Diseases of Parlor Palms
Parlor palms do not suffer from many diseases. However, they can get root rot if they are overwatered.
Pests of Parlor Palms
These plants have problems with the usual indoor plant pests. Here are the pests that cause the most problems in parlor palms.
Scale insects can have a hard covering or a soft covering. Both are made of wax, which protects against many pesticides. Scale insects prefer the underside of the leaf. They suck the sap, stunting the leaf or damaging it. Bad infestations can kill a plant. Soft scale insects excrete honeydew, a sweet, sticky substance that sooty mold likes to grow on.
Mealybugs are tiny white insects that cover themselves and their eggs in wax. The wax repels pesticides, making the scall insects hard to kill. Mealybugs suck sap from the underside of the leaf or where the leaf meets the stem. When the sap is removed from the plant, it causes distorted growth, stunted growth, and sometimes plant death. In addition, mealybugs secrete honeydew, allowing sooty mold to grow.
These small pear-shaped insects suck the sap out of the leaves and sometimes roots. They especially like new growth, which may stunt it. If the roots are damaged, the plant will wilt, and possibly. In addition, aphids secrete honeydew, which feeds sooty mold growth on the leaves.
Whiteflies are relatives of scale insects. They look like tiny white moths covered with a powdery substance. The larva looks like scale insects. Both suck sap from the palm and cause the same damage as scale insects. They also excrete honeydew. If a leaf is moved, the whiteflies move up in a white cloud.
Spider mites are not insects but are related to spiders. They are barely visible to the naked eye, so you may not notice them until the plant starts having problems. Spider mites feed on sap and leave the leaf looking faded. The leaf may turn yellow and die if enough spider mites are present. Spider mites often spin silk into primitive webs, so you may see that before you see the mites. Spider mites like hot and dry conditions. As described above, putting your palm over a pebble tray will raise the humidity and make it harder for the spider mites to colonize your parlor palm.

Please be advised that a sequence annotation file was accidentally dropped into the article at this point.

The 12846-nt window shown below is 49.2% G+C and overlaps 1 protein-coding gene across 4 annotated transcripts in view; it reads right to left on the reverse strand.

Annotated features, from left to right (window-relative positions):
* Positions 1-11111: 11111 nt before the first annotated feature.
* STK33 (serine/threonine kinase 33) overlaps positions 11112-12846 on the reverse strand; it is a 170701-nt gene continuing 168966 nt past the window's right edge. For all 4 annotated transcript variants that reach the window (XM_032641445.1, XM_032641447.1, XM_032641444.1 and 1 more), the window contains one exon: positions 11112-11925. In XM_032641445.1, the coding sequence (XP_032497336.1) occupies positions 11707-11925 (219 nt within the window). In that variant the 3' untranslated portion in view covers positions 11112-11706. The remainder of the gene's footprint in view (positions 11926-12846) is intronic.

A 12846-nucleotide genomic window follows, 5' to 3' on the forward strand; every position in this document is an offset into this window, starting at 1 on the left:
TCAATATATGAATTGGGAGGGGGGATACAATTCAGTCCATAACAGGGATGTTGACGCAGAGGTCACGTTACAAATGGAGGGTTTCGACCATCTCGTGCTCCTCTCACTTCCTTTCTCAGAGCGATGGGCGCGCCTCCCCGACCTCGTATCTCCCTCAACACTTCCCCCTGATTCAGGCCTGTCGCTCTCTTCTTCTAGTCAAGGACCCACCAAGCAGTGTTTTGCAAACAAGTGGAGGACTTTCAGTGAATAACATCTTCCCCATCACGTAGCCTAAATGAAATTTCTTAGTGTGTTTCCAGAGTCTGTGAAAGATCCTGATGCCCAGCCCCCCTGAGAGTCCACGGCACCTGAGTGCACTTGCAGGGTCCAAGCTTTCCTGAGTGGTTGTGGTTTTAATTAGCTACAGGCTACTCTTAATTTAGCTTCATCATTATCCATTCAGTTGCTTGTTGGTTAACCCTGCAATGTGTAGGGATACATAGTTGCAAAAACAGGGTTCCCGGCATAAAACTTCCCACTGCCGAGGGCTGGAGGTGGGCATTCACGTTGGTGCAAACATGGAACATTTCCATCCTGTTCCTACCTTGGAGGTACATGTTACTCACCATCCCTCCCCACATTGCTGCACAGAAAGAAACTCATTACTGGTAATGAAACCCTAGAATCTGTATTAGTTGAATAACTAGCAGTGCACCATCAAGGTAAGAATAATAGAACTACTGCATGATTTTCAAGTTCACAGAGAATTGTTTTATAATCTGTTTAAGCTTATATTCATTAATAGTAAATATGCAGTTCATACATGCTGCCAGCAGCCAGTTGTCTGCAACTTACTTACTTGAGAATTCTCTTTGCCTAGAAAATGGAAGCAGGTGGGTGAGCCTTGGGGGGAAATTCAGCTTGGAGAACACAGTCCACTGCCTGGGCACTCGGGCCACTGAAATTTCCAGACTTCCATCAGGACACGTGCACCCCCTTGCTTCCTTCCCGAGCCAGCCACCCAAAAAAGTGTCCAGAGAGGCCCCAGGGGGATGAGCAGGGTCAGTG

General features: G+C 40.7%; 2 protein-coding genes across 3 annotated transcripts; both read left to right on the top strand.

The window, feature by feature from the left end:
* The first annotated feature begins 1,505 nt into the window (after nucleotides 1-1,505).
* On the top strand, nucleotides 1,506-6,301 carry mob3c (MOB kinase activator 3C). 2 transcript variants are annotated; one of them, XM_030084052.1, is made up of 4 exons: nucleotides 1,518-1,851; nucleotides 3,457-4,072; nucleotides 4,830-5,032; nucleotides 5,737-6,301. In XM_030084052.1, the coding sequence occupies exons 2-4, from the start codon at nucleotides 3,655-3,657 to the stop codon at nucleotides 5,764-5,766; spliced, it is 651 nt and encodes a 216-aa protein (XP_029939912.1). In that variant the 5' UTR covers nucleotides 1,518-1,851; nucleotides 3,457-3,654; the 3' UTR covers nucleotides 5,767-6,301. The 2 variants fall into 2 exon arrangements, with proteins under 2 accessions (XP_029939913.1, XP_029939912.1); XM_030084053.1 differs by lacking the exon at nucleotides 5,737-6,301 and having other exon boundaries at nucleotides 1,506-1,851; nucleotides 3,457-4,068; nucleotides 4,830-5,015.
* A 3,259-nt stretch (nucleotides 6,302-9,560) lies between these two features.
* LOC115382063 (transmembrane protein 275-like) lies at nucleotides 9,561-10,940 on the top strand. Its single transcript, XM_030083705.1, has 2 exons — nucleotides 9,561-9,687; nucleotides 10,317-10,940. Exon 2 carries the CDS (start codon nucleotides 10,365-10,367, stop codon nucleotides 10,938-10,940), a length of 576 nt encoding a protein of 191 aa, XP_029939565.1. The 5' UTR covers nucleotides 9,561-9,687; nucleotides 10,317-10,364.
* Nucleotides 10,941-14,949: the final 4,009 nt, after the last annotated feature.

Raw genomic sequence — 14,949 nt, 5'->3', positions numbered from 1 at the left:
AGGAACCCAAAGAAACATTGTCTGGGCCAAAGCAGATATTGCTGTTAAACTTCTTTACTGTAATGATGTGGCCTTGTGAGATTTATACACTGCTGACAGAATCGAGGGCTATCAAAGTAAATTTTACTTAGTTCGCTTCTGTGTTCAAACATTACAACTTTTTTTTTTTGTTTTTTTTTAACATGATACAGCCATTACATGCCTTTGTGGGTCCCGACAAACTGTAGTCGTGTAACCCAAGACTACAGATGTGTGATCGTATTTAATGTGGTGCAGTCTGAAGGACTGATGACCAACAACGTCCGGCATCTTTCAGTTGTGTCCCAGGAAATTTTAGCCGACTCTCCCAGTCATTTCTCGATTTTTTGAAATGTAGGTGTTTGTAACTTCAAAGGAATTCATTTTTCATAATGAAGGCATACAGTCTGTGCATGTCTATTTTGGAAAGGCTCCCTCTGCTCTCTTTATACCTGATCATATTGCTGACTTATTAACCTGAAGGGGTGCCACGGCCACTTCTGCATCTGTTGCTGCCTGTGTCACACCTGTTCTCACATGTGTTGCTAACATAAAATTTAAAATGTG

You can treat all of these pests with an insecticidal soap formulated for use on houseplants. Make sure you get every surface of the plant that is above ground wet with the soap. It is a contact poison, so any bugs you miss will not die. It will be necessary to treat the parlor palm once a week for several weeks to get good control of the insects.
Frequently Asked Questions
No, it is not toxic. The juice from the fruit can irritate your skin. However, parlor palms rarely flower indoors, so they rarely produce fruit.
Parlor palms are readily available. If your big box store doesn’t have them for sale, nurseries and online dealers have them.
Yes. Seeds take several months to germinate.
Parlor palms are a slow-growing plant that takes years to reach full size.
Parlor palms rarely flower indoors.
In conclusion, parlor palms are easy to grow and live a long time if their needs are met. They can get up to six feet tall indoors. Give your palm water when the top of the potting mix is dry, and fertilize twice a year. While parlor palms will grow in low light, they prefer bright indirect light. Once you set your parlor palm in a place they are happy in, don’t move it if possible.